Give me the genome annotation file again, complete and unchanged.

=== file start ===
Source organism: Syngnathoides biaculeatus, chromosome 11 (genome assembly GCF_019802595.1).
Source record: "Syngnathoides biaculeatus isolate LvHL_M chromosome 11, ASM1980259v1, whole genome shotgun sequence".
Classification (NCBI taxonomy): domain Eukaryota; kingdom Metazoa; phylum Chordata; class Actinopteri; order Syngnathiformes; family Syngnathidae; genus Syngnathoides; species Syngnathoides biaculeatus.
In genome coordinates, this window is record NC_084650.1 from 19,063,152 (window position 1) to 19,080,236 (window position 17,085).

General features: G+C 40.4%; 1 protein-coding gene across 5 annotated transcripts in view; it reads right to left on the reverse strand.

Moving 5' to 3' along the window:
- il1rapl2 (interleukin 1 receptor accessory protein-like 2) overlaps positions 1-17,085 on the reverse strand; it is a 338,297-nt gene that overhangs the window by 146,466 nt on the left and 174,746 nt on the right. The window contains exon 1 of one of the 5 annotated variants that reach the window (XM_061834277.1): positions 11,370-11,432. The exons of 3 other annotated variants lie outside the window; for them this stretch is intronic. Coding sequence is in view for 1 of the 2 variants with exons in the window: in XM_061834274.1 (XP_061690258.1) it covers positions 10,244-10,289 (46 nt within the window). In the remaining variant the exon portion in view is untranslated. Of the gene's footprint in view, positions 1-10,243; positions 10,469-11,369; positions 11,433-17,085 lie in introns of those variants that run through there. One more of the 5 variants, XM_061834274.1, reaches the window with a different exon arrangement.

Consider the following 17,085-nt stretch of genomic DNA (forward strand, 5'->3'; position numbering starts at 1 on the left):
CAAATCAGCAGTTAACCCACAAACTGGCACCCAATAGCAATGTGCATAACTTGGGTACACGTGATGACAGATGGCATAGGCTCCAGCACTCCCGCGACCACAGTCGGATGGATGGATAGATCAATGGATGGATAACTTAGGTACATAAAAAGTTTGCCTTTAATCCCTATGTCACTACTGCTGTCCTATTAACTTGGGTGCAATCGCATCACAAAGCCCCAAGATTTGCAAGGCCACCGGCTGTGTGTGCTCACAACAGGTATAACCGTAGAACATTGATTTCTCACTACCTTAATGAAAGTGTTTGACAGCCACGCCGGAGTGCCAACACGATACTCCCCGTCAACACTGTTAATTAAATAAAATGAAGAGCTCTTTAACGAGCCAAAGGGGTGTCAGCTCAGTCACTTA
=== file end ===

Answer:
Source organism: Syngnathoides biaculeatus, chromosome 11 (genome assembly GCF_019802595.1).
Source record: "Syngnathoides biaculeatus isolate LvHL_M chromosome 11, ASM1980259v1, whole genome shotgun sequence".
Classification (NCBI taxonomy): domain Eukaryota; kingdom Metazoa; phylum Chordata; class Actinopteri; order Syngnathiformes; family Syngnathidae; genus Syngnathoides; species Syngnathoides biaculeatus.
In genome coordinates, this window is record NC_084650.1 from 19,063,152 (window position 1) to 19,080,236 (window position 17,085).

General features: G+C 40.4%; 1 protein-coding gene across 5 annotated transcripts in view; it reads right to left on the reverse strand.

Moving 5' to 3' along the window:
- il1rapl2 (interleukin 1 receptor accessory protein-like 2) overlaps positions 1-17,085 on the reverse strand; it is a 338,297-nt gene that overhangs the window by 146,466 nt on the left and 174,746 nt on the right. The window contains exon 1 of one of the 5 annotated variants that reach the window (XM_061834277.1): positions 11,370-11,432. The exons of 3 other annotated variants lie outside the window; for them this stretch is intronic. Coding sequence is in view for 1 of the 2 variants with exons in the window: in XM_061834274.1 (XP_061690258.1) it covers positions 10,244-10,289 (46 nt within the window). In the remaining variant the exon portion in view is untranslated. Of the gene's footprint in view, positions 1-10,243; positions 10,469-11,369; positions 11,433-17,085 lie in introns of those variants that run through there. One more of the 5 variants, XM_061834274.1, reaches the window with a different exon arrangement.

Consider the following 17,085-nt stretch of genomic DNA (forward strand, 5'->3'; position numbering starts at 1 on the left):
CAAATCAGCAGTTAACCCACAAACTGGCACCCAATAGCAATGTGCATAACTTGGGTACACGTGATGACAGATGGCATAGGCTCCAGCACTCCCGCGACCACAGTCGGATGGATGGATAGATCAATGGATGGATAACTTAGGTACATAAAAAGTTTGCCTTTAATCCCTATGTCACTACTGCTGTCCTATTAACTTGGGTGCAATCGCATCACAAAGCCCCAAGATTTGCAAGGCCACCGGCTGTGTGTGCTCACAACAGGTATAACCGTAGAACATTGATTTCTCACTACCTTAATGAAAGTGTTTGACAGCCACGCCGGAGTGCCAACACGATACTCCCCGTCAACACTGTTAATTAAATAAAATGAAGAGCTCTTTAACGAGCCAAAGGGGTGTCAGCTCAGTCACTTA